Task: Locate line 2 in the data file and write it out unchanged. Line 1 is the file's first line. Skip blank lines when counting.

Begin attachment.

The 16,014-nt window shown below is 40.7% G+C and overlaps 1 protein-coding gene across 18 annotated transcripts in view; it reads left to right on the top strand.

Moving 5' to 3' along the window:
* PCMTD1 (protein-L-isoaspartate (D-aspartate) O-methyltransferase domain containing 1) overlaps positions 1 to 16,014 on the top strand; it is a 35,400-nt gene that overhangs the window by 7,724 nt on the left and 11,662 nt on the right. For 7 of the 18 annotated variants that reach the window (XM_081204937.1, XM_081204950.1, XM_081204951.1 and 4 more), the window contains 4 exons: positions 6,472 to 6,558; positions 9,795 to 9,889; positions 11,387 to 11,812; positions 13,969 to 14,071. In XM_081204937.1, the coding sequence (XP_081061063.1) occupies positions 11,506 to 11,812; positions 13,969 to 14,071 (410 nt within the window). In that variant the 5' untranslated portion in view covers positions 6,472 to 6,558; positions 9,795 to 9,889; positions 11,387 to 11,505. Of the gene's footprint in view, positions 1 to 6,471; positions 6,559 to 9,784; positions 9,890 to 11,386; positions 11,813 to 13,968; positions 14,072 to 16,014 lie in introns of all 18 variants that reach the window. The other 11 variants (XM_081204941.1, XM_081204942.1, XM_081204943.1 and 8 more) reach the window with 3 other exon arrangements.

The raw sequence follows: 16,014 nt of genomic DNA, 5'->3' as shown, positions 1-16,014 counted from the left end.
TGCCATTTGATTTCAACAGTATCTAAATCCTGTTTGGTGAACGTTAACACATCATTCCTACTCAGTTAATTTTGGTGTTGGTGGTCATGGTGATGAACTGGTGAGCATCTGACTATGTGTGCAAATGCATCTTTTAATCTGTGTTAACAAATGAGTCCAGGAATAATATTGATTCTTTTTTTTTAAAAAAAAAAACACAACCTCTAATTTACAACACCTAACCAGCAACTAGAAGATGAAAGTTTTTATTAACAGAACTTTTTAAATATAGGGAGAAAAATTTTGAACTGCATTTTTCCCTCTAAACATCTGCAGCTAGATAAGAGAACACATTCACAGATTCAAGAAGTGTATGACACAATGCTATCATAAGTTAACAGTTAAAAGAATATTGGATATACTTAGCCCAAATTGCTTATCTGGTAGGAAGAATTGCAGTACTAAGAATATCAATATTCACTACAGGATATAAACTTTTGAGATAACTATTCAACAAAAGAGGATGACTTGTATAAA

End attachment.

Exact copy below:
Moving 5' to 3' along the window: